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I need to create a simple Chat system like facebook chat and a twitter-like app. What is the best concurrent program languages in this case ?

Erlang, Haskell, Scala or anything else ?

Thanks ^_^

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there is nothing "simple" about facebook chat or twitter, those are 2 of the most complicated applications on the internet – Jarrod Roberson Mar 12 '10 at 16:32
Is there any chance you can use an out-of-the-box solution instead of rolling your own? – Juliet Mar 12 '10 at 18:18
up vote 6 down vote accepted

Chat system like facebook chat

Facebook chat is written in Erlang,

and a twitter-like app

What aspect? Message delivery? The web frontend? It's all message routing ultimately. Haskell's been used recently for a couple of real time production trading systems, using heavy multicore concurrency.

More relevant: what's the scale: how many users do you expect to serve concurrently?

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actually twitter is all DATABASE ultimately, it has very little to do with messaging or routing and everything about how to store and retrieve all the tweets int the database, nothing simple there at that scale – Jarrod Roberson Mar 12 '10 at 16:33
Except the stuff you see doesn't come out of a database anymore. It's in a different kind of store. – Tom Mar 12 '10 at 18:16

I'd recommend taking a look at Akka (

It's a Scala Actor framework with ALOT of plumbing for making scalable backend applications.

Out of the box it supports:

Actor Supervision Remote actors Cluster Membership Comet over JAX-RS (Project Atmosphere) HTTP Auth for your services Distributed storage engine support (Cassandra, MongoDB) + a whole lot more

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Complete chat application source code using Scala/Lift.

8 minutes and 20 seconds real-time, unedited, webcast writing a chat app from scratch using Scala/Lift.

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If it's actually going to be a simple application (and not under very high load), then the answer is to use whichever language you already know that has decent threading. Erlang, Scala, Clojure, Haskell, F#, etc., all do a perfectly good job at things like this--but so do Java and C#. You'll be fine if you pick whichever of these you know and/or like.

If you're using this as an excuse to learn a new generally useful language, I'd pick Scala as a nice blend of highly performant (which Erlang is not in general, though it is fantastic with efficient concurrency), highly functional (which Java and C# are not), highly deployable (due to running on the JVM), and reasonably familiar (assuming you know C-ish languages).

If you're using this as an excuse to practice fault-tolerant concurrency, use Erlang. That's what it was designed for and it does it extremely well.

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F# for future.

  1. Client/Server chat F#
  2. Concurrent Programming - A Primer

Also take a look at Twisted(Python).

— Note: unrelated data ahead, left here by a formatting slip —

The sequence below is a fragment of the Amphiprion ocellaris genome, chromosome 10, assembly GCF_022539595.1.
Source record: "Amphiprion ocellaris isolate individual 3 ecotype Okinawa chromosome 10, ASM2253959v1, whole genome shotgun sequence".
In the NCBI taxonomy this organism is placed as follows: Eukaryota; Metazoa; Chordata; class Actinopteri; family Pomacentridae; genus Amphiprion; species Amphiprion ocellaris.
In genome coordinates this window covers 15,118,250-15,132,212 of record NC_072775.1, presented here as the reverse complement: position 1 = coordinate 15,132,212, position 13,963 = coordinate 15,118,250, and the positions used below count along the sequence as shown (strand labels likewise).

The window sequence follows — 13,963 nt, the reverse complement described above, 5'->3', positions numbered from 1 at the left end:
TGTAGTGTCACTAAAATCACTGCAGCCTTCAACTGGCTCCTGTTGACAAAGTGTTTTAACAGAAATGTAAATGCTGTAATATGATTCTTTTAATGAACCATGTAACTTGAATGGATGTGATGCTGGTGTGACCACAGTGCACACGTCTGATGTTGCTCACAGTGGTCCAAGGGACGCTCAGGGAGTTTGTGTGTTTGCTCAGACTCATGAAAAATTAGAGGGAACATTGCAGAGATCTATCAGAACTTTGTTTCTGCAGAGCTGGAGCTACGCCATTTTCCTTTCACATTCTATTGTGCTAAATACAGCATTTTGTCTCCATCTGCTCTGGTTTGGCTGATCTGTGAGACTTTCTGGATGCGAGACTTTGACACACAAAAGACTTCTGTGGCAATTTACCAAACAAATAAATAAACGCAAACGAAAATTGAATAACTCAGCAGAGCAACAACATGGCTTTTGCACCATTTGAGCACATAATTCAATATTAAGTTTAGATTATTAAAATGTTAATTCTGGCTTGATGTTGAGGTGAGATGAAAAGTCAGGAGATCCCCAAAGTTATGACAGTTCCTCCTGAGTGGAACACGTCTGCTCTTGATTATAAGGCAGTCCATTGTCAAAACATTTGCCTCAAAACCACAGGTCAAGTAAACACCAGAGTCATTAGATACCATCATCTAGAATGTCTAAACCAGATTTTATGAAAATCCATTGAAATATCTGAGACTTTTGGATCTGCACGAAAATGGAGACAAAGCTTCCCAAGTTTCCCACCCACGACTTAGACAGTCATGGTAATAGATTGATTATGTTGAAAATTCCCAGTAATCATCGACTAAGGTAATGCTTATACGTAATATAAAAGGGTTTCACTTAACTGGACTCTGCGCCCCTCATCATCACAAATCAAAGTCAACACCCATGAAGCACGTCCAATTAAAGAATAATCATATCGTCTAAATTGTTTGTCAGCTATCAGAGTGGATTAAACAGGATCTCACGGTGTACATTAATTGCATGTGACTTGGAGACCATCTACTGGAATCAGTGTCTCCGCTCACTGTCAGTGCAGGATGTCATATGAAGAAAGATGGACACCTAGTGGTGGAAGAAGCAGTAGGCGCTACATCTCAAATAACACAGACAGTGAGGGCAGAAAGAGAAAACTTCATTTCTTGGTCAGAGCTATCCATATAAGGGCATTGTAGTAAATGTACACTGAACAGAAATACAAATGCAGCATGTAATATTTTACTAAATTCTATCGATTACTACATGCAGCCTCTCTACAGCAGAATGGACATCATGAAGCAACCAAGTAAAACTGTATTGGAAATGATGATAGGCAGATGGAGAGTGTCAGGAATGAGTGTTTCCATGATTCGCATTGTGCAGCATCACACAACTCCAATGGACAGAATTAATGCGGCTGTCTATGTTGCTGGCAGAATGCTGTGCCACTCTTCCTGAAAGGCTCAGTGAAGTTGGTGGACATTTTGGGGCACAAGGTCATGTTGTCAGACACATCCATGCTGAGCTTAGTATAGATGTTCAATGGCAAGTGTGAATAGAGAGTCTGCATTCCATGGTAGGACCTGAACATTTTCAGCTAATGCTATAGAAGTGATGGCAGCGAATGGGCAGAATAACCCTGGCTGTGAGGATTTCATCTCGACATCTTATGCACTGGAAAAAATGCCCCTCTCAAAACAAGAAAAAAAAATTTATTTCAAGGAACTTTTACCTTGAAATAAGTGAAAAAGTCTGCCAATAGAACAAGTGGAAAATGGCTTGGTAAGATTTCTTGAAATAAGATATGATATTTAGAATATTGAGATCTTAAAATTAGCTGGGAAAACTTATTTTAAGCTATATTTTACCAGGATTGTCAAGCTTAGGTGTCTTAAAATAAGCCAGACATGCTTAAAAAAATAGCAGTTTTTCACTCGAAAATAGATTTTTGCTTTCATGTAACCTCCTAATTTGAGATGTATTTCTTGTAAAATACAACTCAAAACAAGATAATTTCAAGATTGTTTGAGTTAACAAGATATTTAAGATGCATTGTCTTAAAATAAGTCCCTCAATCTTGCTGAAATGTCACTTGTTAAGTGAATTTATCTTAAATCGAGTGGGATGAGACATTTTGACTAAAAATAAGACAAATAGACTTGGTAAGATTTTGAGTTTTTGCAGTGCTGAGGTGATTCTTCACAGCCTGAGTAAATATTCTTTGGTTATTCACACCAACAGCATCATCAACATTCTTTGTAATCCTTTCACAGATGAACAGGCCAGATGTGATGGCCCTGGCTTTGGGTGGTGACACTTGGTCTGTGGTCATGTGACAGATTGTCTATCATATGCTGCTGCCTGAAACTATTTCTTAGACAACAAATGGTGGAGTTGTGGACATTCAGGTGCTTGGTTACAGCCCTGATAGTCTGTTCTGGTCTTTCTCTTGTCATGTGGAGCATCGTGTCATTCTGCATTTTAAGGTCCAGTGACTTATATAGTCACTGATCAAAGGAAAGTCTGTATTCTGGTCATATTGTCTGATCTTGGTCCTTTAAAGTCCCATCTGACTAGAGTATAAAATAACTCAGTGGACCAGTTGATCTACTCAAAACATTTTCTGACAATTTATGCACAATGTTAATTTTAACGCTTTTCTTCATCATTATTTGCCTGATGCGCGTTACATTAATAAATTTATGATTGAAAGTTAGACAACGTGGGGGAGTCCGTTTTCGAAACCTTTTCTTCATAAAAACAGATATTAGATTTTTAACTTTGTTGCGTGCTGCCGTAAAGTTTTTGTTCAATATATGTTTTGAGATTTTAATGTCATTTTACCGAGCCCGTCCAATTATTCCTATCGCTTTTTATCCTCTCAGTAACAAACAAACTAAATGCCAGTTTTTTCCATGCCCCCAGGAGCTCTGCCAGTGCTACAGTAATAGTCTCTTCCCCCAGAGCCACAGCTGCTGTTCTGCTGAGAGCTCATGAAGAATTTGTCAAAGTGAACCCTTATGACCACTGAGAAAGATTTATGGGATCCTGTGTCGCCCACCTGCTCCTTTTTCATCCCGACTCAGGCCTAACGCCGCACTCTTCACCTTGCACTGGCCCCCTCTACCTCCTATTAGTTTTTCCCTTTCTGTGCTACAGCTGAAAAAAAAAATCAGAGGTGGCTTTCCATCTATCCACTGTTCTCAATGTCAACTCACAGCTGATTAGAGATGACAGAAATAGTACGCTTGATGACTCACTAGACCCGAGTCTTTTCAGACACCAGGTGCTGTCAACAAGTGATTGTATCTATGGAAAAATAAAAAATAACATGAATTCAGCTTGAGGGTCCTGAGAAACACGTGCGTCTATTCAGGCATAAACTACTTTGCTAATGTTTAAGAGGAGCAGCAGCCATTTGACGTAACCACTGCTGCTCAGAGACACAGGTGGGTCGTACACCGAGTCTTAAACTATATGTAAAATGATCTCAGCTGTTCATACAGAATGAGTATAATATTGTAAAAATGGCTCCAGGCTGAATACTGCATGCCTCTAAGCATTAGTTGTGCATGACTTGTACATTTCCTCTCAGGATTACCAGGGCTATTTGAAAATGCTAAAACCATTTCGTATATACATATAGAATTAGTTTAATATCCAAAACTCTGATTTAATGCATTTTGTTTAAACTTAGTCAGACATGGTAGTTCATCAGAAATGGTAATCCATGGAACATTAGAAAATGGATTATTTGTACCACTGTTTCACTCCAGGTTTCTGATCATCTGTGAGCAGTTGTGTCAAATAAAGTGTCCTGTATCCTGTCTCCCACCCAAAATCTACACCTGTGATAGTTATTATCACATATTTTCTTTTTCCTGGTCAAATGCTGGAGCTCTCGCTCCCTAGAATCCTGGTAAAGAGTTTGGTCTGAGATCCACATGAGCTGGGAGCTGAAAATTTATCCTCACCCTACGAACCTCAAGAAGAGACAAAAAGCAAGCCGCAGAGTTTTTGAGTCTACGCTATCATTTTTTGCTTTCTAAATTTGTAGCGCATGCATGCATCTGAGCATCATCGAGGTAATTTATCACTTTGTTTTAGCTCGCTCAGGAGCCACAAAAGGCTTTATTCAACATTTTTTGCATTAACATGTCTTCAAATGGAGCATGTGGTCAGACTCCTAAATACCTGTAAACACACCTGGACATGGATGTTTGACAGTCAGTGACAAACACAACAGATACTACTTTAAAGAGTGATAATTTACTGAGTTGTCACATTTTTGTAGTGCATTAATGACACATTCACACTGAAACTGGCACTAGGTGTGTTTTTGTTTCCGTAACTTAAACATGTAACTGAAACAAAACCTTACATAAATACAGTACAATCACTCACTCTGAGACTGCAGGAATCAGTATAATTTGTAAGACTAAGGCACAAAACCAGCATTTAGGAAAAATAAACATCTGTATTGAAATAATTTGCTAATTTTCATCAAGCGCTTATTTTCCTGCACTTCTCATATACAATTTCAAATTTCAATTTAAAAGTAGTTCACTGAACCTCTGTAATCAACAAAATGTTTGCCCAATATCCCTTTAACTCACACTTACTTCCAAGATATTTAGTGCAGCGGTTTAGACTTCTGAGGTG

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F# for a proprietary solution. – Roberto Aloi Mar 12 '10 at 10:53
I've seen several benchmarks on twisted, and it seems to scale badly. It isn't capable of utilizing more than one CPU, and I'm not sure what polling backends it supports. We mostly use it for clients, bots and other small services like that, but I guess it could work for you, if you don't expect more than, say a few hundred clients. – Amadiro Mar 12 '10 at 19:36

Erlang is my choice of drug for something like that. But I would also check out Node.js if you feel more comfortable in JavaScript.

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I would go for erlang, it's efficiency in comet-enabled apps is largely proven.

Go with a framework such as nitrogen, where you can start comet requests just as easily as Jquery does ajax.

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This is actually a relatively easy problem to solve that can be done by any language with decent threading support including (eg Java, C# and others). The model is fairly simple:

  1. Each client connects to a Web server with an AJAX request that is configured on the server not to timeout;
  2. If it does timeout for any reason the client is configured to issue another AJAX request;
  3. The server endpoint for that AJSX call does a thread wait operation on some monitor waiting for updates;
  4. When the user sends a chat it is sent to the server and any relevant monitors are signaled;
  5. Any threads listening to that monitor are woken up, retrieve any messages waiting for them and return that as the AJAX result to the client;
  6. The client renders those messages and then issues another AJAX request to listen to for messages.

This is the basic framework but isn't the end of the story. Any scalable chat system will support either internal or external federation (meaning the clients can connect to more than one server) but unless you're Google, Facebook or Twitter you're unlikely to have this problem.

If you do you need some kind of message queue/bus for inter-server communication.

This is something you need a heavy duty multithreaded language like Erlang for but it, Haskell and others are of course capable of doing it.

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Sorry to be a bore, but Erlang isn't a multithreaded programming language. It supports Erlang processes which are not threads. – Gordon Guthrie Mar 12 '10 at 8:32
@Gordon what I really mean is that Erlang is concurrency-oriented rather than talking about threads specifically. – cletus Mar 12 '10 at 8:46
...but you forgot about the 'thread police'. We're always watching you know... :) – Gordon Guthrie Mar 12 '10 at 22:51

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